"It is not about what you say; it is all about how you say it." What does this mean?

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It means that you can convince people of pretty much anything if you word it correctly. For example, if you tell Republicans or Democrats that are certain plan came from a member of their party, they are much more likely to go for it than if they know it came...

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It means that you can convince people of pretty much anything if you word it correctly. For example, if you tell Republicans or Democrats that are certain plan came from a member of their party, they are much more likely to go for it than if they know it came from a member of the opposing party. Complimenting a person before asking for a favor increases your chances of getting the favor. The statement is basically saying that there's a thin line between persuasion and manipulation and it's not always clear where that line is drawn.

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I have to agree with all of the other posters to this point. But, to add another point-of-view, think about texting. Texting lacks any emotions at all. Yes, some people try to add emotion by including a smiley face or a sad face, but the words offer no emotive qualities at all. Therefore, confusion can set in when emotion lacks to present itself in conversation. Conversations need emotion embedded within the context so that there is no confusion as to exactly what is being said.

In the end, it is always "how" one says something that matters the most.

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I think the statement reflects that sometimes you can be passing on a message, but it isn't the one coming from your mouth. When we were kids, my mother used to say, "What you are speaks so loud I can't hear what you're saying." It is easy to say something, but sometimes our "actions speak louder than words."

If someone tells us something we don't want to hear and/or don't agree with, rolling our eyes, crossing our arms, avoiding eye contact, snorting, or smirking are things that say much more than our words. Insincerity plays a part in this quote. If you're actions are not contradicting what you say, it's possible that your tone may be misleading. Sometimes people read things into our words that we do not intend. It's difficult to avoid this unless we are especially explicit in what we say. Other times we may speak and our tone does not seem genuine: if we are sarcastic or our responses lack conviction, what we are saying may not be heard at all.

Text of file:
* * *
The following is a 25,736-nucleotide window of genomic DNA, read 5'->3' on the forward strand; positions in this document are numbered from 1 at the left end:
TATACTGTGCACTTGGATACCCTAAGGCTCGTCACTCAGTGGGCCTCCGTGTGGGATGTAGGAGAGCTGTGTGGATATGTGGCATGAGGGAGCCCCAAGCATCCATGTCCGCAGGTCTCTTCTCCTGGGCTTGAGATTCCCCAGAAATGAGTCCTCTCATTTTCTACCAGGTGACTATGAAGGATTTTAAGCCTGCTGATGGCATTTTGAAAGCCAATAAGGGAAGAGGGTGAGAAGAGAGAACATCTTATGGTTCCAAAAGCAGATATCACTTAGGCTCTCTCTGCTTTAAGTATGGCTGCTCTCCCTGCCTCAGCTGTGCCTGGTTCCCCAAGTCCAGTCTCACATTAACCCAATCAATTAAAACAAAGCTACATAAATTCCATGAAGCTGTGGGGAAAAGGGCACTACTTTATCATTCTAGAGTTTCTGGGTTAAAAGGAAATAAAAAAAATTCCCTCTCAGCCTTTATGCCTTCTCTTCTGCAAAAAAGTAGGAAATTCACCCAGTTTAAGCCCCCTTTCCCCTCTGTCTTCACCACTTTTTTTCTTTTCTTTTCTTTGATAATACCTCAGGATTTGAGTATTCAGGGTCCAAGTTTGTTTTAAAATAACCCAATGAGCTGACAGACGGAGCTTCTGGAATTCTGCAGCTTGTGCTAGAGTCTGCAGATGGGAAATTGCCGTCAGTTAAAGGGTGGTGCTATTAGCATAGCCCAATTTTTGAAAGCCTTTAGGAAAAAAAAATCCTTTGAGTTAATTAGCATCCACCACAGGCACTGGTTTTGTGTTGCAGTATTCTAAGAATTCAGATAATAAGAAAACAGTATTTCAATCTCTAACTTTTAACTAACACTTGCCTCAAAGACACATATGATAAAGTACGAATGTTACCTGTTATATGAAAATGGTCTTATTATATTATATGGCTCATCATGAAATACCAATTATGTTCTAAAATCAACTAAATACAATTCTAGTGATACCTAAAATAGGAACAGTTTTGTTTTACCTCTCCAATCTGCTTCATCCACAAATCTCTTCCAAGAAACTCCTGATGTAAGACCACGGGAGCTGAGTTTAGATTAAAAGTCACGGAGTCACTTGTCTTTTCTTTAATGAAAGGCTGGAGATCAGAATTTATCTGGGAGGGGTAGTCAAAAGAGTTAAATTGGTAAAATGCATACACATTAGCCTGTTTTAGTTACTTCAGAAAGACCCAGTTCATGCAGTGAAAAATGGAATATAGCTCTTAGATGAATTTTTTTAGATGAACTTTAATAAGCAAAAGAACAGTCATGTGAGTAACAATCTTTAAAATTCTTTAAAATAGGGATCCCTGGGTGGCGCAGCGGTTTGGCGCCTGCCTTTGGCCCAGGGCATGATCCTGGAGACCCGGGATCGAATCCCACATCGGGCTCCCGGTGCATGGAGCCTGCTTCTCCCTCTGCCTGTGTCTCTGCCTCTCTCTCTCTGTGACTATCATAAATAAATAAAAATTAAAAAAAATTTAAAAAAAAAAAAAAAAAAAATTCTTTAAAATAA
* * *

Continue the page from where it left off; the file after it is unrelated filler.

In making sure we are understood while speaking, it is important to strive for clarity, to make sure our facial expressions match what we are saying (or want to say) and that we look for non-verbal clues from our listeners: a person we may be speaking to or a group. Asking for reinforcement like, "Does that make sense?" or "What do you think?" will provide you with instant feedback.

Miscommunication can destroy business deals, peace negotiations and friendships. It can be a tricky business. Always speak carefully and watch for the reactions of others if you're concerned about the effect of your words.

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Body language and tone are part of this, but also consider cultural implications. In most cultures, there are accepted conventions for saying things. Sometimes how you choose your words is important because you have to phrase it or introduce it in a culturally appropriate or sensitive way. So in addition to body language, also consider cultural norms.
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Lots of good explanation in post #2. To focus on a narrower interpretation of your phrase, consider the sentence "This is my bedroom."

This is my bedroom - How you might say the sentence when showing your house to a new friend who doesn't know what the rooms are.

This is my bedroom - How you might say the same sentence when your little brother or sister, who isn't supposed to be there, is getting into your things.

This is my bedroom - How you might say the sentence if you are tired and want to go to sleep but others are having a noisy party that is keeping you awake.

It is all about how you say it!!

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Well, as any good public speaker knows, it is estimated that about 80% of the total meaning of what we say is communicated not through the actual words we use but through the non-verbal communication, the pauses, the inflection and the stress that we use delivering those words. I am sure you have had really boring teachers who manage to turn the most exciting topic into a struggle for survival as you battle sleep to endure a lecture. Yet at the same time I bet you have had excellent teachers or lecturers who have made a topic that you thought was going to be boring absolutely fascinating through their non-verbal communication and so on. All this shows that actually the way we speak and the methods that we use are much more important than the words themselves. This is why speechmakers practice their speeches before giving them. It is all about technique and how we say what we say.

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